Tensions on Ecumenism Continue between Constantinople and Moscow
The Roman Catholic Asia News has reported that Metropolitan Ioannis (Zizioulas) of the Patriarchate of Constantinople has condemned the Russian Orthodox Church. This happened just a day after a senior representative of the Moscow Patriarchate, Fr Vsevolod Chaplin, advised Orthodox believers not to pray with members of other Christian confessions.
Interviewed in Asia News, the Metropolitan, without any reference to reality, said that in the ‘Eastern’ (sic) Church, ‘especially in the Russian Church’, there is a degree of ‘insularity’ (!) that ‘leads to conservatism’. He said that the Russian Orthodox Church cannot ‘face the challenges of the modern world’ and ‘uses tradition as an excuse’ (!). Speaking of a Church that for seventy-five years faced atheistic Communism, his words really are pure fantasy.
The prelate, who accompanied Patriarch Bartholomew of Constantinople to Rome, where, to the great scandal of his Greek Orthodox flock, he prayed with Benedict XVI and was treated as a Cardinal, said that the true value of tradition can only be reached when we can ‘reshape’ (sic!) our Tradition. He added that ‘Tradition as the Christian Church’s message does not mean doing nothing, instead it contains ‘truth’s momentum’ and ‘does not fear the challenges of the contemporary world’.
These words justifying apostasy remind us that in Ravenna last October the so-called ‘Joint Commission’ for Theological Dialogue between Roman Catholicism and the Orthodox Church and headed by the Metropolitan, made serious and scandalous compromises with the Vatican. This was despite the absence of representatives from the Russian Orthodox world, which includes nearly 75% of the world’s Orthodox Christians.
On the other hand, the Patriarchate of Constantinople has only a few hundred thousand faithful on its canonical territory, which is confined to Turkey and some Greek islands. Other Constantinople dioceses have since the 1920s included the Greek diaspora in Western Europe, the Americas and Australasia, though most Orthodox there, immigrants from Greece and Cyprus, would generally prefer to be under the Church of Greece. Constantinople chronically lacks faithful, money and influence in the Orthodox world, and therefore looks to the Vatican to boost its standing, which the latter is only too happy to do. The present administration in Constantinople is trying to recruit new members by interfering in other Orthodox dioceses in Great Britain, France, Latvia, Estonia and the Ukraine, where modernist splinter bodies are in rebellion against the predominant Russian Orthodox Church.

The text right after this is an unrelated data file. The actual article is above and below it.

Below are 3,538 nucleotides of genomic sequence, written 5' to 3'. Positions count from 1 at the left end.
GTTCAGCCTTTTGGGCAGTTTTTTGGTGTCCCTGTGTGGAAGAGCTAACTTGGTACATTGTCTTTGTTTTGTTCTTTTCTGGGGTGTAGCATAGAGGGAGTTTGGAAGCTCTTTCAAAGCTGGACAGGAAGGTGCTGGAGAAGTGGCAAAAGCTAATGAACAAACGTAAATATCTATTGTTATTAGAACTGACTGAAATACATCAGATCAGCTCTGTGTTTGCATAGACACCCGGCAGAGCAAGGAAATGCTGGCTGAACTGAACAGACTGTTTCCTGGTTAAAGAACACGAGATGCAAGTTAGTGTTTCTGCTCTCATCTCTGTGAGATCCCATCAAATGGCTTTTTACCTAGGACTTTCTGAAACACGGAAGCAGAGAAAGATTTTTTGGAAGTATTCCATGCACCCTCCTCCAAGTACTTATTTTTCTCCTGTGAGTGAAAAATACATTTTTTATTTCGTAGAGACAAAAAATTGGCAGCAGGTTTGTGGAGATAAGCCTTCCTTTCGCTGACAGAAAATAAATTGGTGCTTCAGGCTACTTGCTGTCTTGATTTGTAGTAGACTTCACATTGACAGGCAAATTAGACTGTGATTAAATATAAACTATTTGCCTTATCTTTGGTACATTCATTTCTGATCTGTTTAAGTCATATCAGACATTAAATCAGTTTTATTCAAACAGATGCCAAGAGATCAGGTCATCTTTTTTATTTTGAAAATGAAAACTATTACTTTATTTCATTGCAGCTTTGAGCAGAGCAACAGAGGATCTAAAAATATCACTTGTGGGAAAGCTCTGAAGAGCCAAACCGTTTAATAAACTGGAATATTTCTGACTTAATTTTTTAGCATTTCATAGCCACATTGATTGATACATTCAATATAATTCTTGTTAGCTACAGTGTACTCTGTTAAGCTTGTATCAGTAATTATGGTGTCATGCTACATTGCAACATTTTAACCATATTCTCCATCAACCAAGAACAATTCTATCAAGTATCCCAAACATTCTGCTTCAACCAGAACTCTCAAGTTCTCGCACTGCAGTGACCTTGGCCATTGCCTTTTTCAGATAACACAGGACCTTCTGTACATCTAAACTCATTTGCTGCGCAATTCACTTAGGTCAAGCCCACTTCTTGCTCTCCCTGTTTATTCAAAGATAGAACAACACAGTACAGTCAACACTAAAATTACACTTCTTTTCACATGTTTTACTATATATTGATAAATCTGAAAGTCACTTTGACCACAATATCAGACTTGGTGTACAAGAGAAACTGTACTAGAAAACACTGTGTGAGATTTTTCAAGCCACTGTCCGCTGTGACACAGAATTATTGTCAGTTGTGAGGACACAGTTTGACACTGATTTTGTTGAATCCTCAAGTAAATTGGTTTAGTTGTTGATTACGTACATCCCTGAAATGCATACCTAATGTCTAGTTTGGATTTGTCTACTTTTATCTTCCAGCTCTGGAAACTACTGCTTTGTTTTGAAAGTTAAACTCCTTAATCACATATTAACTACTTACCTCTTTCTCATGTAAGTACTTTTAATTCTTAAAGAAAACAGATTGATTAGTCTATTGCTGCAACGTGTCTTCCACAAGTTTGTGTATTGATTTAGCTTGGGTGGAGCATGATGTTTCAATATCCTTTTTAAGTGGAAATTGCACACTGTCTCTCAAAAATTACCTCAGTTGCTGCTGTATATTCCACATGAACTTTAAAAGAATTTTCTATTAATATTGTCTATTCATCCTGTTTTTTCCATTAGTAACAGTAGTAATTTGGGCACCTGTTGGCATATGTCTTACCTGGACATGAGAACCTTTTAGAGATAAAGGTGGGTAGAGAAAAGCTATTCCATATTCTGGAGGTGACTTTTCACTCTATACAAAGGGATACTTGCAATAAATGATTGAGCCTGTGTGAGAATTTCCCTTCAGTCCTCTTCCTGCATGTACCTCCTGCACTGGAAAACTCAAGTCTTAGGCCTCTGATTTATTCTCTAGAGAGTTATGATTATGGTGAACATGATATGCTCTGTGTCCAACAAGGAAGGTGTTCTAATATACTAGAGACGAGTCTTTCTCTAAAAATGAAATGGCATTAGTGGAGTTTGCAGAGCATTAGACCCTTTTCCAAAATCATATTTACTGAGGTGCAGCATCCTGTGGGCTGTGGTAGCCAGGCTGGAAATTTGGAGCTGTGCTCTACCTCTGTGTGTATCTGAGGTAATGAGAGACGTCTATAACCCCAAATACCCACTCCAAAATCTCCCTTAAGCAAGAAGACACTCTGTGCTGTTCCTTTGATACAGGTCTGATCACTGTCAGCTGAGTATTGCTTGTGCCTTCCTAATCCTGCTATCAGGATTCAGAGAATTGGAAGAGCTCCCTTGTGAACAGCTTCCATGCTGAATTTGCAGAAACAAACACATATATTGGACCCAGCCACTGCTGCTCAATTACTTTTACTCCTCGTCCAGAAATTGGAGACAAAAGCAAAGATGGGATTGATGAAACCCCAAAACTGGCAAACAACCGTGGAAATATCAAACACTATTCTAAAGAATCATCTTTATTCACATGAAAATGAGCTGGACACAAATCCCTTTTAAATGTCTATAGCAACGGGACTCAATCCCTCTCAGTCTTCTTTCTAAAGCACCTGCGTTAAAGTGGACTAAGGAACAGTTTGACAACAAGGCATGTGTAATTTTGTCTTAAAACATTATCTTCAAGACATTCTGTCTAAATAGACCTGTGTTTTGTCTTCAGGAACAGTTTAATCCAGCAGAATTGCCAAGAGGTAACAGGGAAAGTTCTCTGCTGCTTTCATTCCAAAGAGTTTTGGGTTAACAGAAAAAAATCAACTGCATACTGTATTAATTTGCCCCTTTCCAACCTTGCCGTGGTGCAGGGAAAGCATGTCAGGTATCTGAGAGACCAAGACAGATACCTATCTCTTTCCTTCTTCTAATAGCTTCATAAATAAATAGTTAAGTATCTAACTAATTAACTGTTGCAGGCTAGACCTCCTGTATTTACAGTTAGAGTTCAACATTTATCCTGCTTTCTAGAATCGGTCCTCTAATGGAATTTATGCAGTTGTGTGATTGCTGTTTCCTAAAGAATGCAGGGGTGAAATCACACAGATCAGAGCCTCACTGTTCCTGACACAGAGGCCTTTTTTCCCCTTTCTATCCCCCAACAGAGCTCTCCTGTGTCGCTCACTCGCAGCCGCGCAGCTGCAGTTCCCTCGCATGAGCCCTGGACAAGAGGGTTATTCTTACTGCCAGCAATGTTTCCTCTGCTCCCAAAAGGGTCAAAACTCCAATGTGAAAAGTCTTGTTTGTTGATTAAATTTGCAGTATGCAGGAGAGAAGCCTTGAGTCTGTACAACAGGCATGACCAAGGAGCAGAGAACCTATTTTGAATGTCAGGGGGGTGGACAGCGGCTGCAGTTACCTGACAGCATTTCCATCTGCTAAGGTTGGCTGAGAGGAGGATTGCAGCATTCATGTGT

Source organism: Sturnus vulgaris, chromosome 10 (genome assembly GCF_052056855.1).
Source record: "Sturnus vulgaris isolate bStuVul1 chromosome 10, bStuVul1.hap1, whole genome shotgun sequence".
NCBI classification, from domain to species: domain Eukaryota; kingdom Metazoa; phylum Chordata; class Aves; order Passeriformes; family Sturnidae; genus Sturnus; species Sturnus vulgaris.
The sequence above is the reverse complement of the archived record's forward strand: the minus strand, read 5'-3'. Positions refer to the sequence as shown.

This latest attack is yet another sign of modernist Renovationism on the fringes of one of the Orthodox Patriarchates. The modernists resent the fact that the Russian Orthodox Church is the fastest-growing Local Church in the Orthodox world, because it refuses to water down the Orthodox faith or compromise Church principles to win shallow popularity.
It is not clear if the so-called Joint Commission will continue its unrepresentative work with the Vatican without the Russian Orthodox world. The Vatican thinks that it could entice a quarter of Orthodox into a new wave of Uniatism. This seems utterly illusory. Worldwide Russian Orthodoxy, the Patriarchates of Alexandria and Jerusalem and the Holy Mountain would stand firm, as would the Churches of Greece, Cyprus, Serbia, Georgia, Bulgaria, Poland and Japan. In fact, even if all the new calendar Orthodox hierarchs, Constantinopolitan, Romanian, Arab, Finnish or Czechoslovak, dared to submit to Rome, their faithful would decamp and probably ask the Russian Orthodox Church to consecrate new bishops for them. This would be done in an instant - with native local bishops, of course, not Russians. As one Greek said: ‘If this continues…, I will go to the Russians!’ That is how virtually all our brothers and sisters, faithful Greek Orthodox, feel, save for a small group of intellectuals and opportunists.
25 February/10 March